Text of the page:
Rees's views on Māori land policy were close to those of Grey. He argued that Crown pre-emption should be reintroduced to open up the North Island for closer settlement. Only the Crown could ensure that fair deals were secured with Māori sellers and that land would be sold to small bona fide sellers rather than monopolists and land sharks.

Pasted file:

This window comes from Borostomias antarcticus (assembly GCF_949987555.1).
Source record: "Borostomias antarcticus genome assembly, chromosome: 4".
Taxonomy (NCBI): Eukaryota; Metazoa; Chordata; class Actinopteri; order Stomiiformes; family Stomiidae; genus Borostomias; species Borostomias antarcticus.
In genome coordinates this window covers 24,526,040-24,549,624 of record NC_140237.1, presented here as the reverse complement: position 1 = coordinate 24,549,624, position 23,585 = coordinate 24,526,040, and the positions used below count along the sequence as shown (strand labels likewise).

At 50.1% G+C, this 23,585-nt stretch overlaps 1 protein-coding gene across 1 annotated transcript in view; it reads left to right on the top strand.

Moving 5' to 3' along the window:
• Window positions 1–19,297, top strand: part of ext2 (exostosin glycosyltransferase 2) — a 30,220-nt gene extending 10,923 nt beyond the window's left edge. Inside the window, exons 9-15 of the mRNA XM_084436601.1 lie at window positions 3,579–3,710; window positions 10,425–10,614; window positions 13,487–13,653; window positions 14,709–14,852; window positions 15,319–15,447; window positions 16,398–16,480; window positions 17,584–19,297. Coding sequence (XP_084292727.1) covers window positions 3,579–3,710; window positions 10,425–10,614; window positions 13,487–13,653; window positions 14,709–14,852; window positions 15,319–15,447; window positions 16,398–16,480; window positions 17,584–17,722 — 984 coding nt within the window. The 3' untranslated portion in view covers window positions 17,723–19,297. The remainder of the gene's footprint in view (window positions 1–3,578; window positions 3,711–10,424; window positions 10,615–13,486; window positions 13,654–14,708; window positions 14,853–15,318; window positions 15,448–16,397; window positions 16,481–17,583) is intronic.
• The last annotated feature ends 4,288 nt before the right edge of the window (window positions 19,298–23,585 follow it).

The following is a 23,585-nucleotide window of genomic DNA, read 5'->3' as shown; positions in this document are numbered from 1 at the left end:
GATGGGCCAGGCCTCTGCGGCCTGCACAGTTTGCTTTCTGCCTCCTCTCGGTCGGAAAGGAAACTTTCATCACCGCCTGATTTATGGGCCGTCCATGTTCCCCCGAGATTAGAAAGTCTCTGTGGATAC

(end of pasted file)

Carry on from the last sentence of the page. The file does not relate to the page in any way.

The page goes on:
Grey became premier in 1877 and offered Rees the post of attorney general; Rees deferred to the more politically experienced Robert Stout. He then determined to find a solution to the tangled land problem on the East Coast. In 1878 he took over the Napier legal practice of John Sheehan, Grey's native minister. He then carried the Repudiation movement from Hawke's Bay to Poverty Bay by shifting to Gisborne and serving as counsel to Ngāti Porou in their claims against the questionable land purchases of Captain George Read. Rees enjoyed assuming the high moral ground in condemning the transgressions of land monopolists. His legal advocacy and strong rhetorical outbursts won him the firm alliance of Māori leaders such as Wī Pere of Rongowhakaata and Te Aitanga-a-Māhaki.